What is The Pancreas?
The pancreas is a glandular organ that is vital for digestion and sugar control. It is located high up in the abdomen and lies across your body, behind your stomach, and in front of the spine. It is about 6 inches long and shaped like a flat pear.
It is composed of three sections: the wide end of the pancreas on the right side of the body is called the head; the middle section is called the body; and the thin end on the left side of the body is called the tail.
The pancreas has two very different and important roles, the digestive and endocrine functions.
The digestive glands of the pancreas produce enzymes that help to break down food. When food enters the stomach, pancreatic exocrine cells release digestive enzymes into a system of ducts, which lead to the main pancreatic duct. The pancreatic duct empties the pancreatic juices containing enzymes and bicarbonate into the first portion of the small intestine called the duodenum. Here, the enzymes aid in the digestion of fats, carbohydrates, and proteins in foods.
The second function of the pancreas is the endocrine function, which involves the production of hormones. The two key hormones produced by the pancreas are insulin and glucagon, which are released into the bloodstream. Together they regulate the level of glucose (sugar) in your blood. Insulin serves to lower blood sugar levels after a meal while glucagon raises blood sugar levels in between meals.
The Two Types of Pancreatic Cancer
Pancreatic ductal adenocarcinoma (PDAC) – This cancer affects the exocrine glands in the pancreas, which produce enzymes that help the body break down food, particularly the digestion of fats, carbohydrates and proteins in foods. About 95% of all pancreatic cancers are this type.
Pancreatic Neuroendocrine Tumours (P-NETS or PanNET) – Affects the other function of the pancreas, which is to produce the hormones insulin and glucagon, which regulate blood sugar. About 5% of pancreatic cancers are this type. It’s a very rare cancer – only about 1,000 people in the US are diagnosed with this each year.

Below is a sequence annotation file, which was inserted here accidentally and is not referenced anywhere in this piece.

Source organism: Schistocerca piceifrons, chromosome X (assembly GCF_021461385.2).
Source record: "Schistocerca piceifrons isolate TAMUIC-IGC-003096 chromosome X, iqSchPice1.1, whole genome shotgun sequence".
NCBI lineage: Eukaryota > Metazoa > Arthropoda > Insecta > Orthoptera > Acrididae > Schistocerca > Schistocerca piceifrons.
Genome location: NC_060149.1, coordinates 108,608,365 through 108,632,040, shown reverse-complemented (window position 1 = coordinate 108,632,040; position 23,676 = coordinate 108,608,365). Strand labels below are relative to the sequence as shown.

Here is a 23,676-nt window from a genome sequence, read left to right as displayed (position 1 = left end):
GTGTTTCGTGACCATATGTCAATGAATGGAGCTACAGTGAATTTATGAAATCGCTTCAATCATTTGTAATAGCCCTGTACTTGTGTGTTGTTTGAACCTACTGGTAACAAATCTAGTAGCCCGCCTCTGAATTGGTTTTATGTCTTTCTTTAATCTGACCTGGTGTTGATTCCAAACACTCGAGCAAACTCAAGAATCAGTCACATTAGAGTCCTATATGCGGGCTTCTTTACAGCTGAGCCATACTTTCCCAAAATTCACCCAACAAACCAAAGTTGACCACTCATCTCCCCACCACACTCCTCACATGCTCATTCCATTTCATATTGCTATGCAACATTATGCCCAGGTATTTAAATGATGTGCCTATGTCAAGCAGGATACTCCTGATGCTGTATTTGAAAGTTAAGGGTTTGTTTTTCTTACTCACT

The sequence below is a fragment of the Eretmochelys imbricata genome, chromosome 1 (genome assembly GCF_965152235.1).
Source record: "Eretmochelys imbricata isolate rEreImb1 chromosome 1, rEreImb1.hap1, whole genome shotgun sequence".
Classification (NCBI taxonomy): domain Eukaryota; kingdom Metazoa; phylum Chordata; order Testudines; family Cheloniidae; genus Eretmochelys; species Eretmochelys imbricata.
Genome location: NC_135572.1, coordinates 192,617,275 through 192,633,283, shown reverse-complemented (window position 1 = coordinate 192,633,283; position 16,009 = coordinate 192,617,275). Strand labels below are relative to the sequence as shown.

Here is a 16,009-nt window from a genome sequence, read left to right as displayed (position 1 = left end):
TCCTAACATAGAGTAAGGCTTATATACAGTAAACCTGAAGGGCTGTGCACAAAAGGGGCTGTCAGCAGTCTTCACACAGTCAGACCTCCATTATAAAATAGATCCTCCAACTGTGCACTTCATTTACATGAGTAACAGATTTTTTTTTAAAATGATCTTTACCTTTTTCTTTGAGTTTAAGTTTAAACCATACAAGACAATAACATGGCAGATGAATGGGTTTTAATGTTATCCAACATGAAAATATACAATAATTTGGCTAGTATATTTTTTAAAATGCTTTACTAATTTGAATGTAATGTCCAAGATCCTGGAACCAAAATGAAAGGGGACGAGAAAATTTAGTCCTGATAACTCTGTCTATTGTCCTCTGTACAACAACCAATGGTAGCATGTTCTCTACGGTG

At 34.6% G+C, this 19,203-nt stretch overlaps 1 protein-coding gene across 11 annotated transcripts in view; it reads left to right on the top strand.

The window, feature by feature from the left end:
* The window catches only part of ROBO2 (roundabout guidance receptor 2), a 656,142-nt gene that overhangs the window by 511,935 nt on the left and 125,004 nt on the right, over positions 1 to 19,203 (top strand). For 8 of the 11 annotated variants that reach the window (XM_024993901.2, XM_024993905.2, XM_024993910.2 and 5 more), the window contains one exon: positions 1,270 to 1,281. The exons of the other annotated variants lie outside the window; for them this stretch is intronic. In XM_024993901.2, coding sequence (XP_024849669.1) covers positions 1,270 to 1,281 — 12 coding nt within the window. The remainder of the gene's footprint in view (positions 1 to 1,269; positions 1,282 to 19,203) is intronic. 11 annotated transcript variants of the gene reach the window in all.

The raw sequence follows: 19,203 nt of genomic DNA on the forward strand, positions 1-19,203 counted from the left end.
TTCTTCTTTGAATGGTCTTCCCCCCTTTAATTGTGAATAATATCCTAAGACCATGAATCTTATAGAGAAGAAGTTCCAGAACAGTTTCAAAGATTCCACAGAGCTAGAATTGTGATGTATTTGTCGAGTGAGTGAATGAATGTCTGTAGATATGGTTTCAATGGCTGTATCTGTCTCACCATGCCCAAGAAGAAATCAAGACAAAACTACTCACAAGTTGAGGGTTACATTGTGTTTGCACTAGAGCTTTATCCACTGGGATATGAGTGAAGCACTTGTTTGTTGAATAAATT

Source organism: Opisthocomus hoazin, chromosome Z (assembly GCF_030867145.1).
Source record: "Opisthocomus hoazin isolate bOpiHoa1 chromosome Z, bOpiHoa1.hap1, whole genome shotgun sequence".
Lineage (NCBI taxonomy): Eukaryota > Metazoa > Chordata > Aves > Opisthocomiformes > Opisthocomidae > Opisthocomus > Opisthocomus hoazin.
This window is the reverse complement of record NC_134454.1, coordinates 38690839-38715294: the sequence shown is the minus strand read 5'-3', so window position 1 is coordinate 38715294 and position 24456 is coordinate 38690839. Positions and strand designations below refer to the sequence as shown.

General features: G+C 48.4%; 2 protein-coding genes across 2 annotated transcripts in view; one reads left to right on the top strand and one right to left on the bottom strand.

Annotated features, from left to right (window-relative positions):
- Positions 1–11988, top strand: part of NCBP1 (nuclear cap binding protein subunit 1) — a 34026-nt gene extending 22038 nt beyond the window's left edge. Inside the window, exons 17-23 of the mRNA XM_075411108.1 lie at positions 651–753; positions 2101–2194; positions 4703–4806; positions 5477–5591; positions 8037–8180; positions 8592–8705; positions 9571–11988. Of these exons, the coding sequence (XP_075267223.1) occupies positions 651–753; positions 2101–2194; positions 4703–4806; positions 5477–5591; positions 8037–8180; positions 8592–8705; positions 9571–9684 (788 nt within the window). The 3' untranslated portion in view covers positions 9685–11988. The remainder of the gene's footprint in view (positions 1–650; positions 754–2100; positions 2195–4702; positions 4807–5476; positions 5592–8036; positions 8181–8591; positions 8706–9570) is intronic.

- Resectable – This type of pancreatic cancer can be surgically removed. A tumour may lie within the pancreas or extend beyond it, but there is no involvement of the critical arteries or veins in the area. There is no evidence of any spread to areas outside of the pancreas. Approximately 10% to 20% of patients receive this diagnosis.
- Borderline Resectable – This diagnosis is used when unsure of whether or not a tumour can be removed.
- Unresectable – Locally advanced and unresectable tumours are still confined to the area around the pancreas but cannot be surgically removed because they involve the critical arteries or veins, or the tumour directly extends to surrounding organs. There is no evidence of spread to any distant areas of the body. Approximately 35% to 40% of patients receive this diagnosis.
- Metastatic – The tumour has spread beyond the area of the pancreas and involves other organs, such as the liver or distant areas of the abdomen. Approximately 45% to 55% of patients receive this diagnosis.
The Stages of Pancreatic Cancer
The tumour is only in the pancreas, and is generally resectable.
Considered locally advanced, which means the tumour has spread outside the pancreas to nearby blood vessels and lymph nodes, but not major arteries. Tumours are generally either resectable or borderline resectable, particularly if treatments are used to shrink the cancer.
The tumour has spread to major nearby arteries and potentially nearby lymph nodes. Considered locally or regionally advanced, having spread outside the pancreas but not to another organ. Usually these tumours are unresectable.
The cancer has metastasized, or spread, to another part of the body, commonly the liver, lungs, abdominal wall, distant lymph nodes or a combination of the above. Tumours at this stage are unresectable.
It’s not unusual to have questions after receiving a pancreatic cancer diagnosis. Our Ask An Expert service can help you to make informed decisions about your care between appointments with your doctor.